6 min read

What are Your Employment Options Now Furlough has Ended?

Furlough has been a lifeline for many during the pandemic, by paying the wages of 11.6 million workers in the UK. However, since the scheme finished at the end of September almost 1 million people have been left uncertain about where their next paycheque is coming from. If you’ve been affected by furlough ending, read this article to understand your employment rights and options going forward.

Man searching for job opportunities online.

Since the start of lockdown, the government has been paying most of the wages of those who couldn’t work or who’s employers could no longer afford to pay them. However, now this scheme is ending, the financial responsibility is being put back onto these individuals. Unfortunately, the economy has changed in this time. This has meant that many companies have suffered over the course of the pandemic and can no longer afford to pay the same number of staff. Some industries have been affected worse than others, such as international travel, forcing many into redundancy. So, if you have found yourself in this position it is important you understand your rights in the redundancy process.

  • The selection process must be fair – this means that the decision must not be based on your age, gender, sexual orientation, or religious belief. Additionally, it cannot be because you are pregnant, have been a whistle-blower, are a member of a trade union, or have asked for holidays. If any of these reasons have been given for your redundancy, then this would be classed as unfair dismissal.
  • You must be given notice in accordance with how long you have been working for the company. For example, if you have been employed somewhere for between two and 12 years your employee will need to give you one week’s notice for each year you’ve been there.
  • You are entitled to tax-free redundancy pay if you have been working for your employer continuously for two or more years. The amount will depend on your age, length of continuous service and current salary. Also, if you are still owed holiday when you leave, you’re entitled to be paid for that too.

If you have been made redundant, you may be entitled to financial support from the government including:

  • Universal Credit – a payment to help with your living costs is you’re on a low income, out of work or cannot work.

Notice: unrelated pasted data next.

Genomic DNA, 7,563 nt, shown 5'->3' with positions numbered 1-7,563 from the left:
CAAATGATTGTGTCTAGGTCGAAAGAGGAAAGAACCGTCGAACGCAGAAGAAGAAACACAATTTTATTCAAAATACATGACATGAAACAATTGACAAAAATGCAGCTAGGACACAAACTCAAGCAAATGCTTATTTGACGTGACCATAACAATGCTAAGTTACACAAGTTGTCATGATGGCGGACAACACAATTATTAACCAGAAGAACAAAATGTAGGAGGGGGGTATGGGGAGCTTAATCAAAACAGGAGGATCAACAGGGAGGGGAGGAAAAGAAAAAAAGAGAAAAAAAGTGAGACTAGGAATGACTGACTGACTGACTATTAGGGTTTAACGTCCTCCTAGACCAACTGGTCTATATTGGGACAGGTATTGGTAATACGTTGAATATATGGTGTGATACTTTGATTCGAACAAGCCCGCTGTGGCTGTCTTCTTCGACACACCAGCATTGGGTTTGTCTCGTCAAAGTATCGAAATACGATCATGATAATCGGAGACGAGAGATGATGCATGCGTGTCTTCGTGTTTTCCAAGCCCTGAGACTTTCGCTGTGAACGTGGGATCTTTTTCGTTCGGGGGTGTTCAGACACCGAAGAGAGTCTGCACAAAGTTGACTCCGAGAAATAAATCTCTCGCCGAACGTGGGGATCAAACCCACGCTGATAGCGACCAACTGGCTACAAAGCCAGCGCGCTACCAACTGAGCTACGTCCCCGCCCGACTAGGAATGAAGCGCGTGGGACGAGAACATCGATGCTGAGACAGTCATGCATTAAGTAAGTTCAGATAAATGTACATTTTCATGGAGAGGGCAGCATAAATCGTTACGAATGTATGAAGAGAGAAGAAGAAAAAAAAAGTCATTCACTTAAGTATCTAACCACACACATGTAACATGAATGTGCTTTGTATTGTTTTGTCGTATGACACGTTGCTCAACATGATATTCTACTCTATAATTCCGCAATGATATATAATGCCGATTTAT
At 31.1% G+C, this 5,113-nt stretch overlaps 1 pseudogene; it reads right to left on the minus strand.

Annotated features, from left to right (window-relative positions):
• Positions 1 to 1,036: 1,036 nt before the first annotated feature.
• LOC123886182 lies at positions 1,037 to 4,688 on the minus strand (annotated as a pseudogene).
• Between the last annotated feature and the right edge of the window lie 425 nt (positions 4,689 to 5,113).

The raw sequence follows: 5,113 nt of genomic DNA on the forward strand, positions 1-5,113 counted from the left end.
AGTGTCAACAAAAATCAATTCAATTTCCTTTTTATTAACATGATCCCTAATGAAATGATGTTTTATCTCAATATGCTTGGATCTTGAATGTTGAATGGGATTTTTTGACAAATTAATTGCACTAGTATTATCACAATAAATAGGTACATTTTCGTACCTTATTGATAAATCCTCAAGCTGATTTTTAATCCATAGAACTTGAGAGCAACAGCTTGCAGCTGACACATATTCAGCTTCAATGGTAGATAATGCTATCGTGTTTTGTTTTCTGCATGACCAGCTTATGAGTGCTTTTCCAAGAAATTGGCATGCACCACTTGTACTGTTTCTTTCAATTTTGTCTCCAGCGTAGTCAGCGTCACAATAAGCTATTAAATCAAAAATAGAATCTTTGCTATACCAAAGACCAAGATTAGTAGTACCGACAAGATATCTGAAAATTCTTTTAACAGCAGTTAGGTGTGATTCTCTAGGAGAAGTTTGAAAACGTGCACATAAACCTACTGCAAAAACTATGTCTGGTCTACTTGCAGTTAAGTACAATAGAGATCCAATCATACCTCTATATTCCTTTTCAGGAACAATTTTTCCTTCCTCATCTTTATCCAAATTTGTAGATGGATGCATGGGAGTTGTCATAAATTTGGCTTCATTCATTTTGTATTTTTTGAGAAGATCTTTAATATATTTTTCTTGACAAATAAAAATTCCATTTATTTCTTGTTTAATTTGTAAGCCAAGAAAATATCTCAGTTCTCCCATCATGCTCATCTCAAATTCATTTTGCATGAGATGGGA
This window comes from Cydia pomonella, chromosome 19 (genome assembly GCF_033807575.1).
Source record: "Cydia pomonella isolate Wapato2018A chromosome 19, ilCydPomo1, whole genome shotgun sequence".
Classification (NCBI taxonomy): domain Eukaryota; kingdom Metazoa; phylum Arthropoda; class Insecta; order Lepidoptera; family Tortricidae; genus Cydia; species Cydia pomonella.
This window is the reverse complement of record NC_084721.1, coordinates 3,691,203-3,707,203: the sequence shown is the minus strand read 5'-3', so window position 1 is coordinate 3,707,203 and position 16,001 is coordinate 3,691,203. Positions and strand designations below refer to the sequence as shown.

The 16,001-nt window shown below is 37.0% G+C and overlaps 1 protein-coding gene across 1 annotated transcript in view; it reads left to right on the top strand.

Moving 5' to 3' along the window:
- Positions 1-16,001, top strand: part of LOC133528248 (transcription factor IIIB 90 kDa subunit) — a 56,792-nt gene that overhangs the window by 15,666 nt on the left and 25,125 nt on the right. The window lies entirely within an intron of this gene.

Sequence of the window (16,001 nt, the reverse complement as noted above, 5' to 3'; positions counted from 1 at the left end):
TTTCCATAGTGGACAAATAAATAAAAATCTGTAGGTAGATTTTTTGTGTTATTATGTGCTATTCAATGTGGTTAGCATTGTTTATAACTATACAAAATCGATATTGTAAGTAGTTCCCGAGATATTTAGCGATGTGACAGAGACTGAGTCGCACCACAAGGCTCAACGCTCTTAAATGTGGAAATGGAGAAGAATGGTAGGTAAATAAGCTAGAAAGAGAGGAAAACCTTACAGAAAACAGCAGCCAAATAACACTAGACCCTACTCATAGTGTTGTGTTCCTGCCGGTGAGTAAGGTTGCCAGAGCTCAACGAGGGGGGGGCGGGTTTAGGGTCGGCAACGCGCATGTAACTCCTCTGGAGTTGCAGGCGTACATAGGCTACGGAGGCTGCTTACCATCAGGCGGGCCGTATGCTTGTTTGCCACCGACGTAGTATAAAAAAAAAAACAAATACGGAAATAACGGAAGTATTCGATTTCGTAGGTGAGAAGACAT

• Jobseeker’s Allowance – for people who are unemployed or work less than 16 hours a week that you are entitled to, depending on your National Insurance contribution.
  • Employment and Support Allowance – this may be available to you if you are suffering with an illness, health condition, or disability that limits your ability to work.

You may even be entitled to a combination of all three, depending on the amount of support that you need. This will depend on your individual financial circumstances and how much you have contributed in National Insurance throughout your employment. Additionally, if you are a carer or have children, a disability, or health condition then you may be able to get additional financial help from the government. Use this free online calculator to work out how much you could be owed.

Looking for a new job?

If you’ve been made redundant you may be allowed paid time off to look for a new job. If you’ve been working continuously for your employer for at least two years, you’re allowed to take 40% of your working week off to attend interviews. Additionally, if you are retraining after being made redundant you may be entitled to grants, bursaries, loans and free courses.

The good news is that job vacancies are at a record high. However, the economy has changed since pre-pandemic and so has the job market. So, if you’re looking for a job this may require a change in sector. The top 5 sectors with the most vacancies include health and social care, hospitality, technical professionals, retail and manufacturing.

Top tip: Consider your core skills and think about how they are transferable to another role. For example, if you worked as an air hostess, this could translate to another people-facing role, such as customer services.

Further reading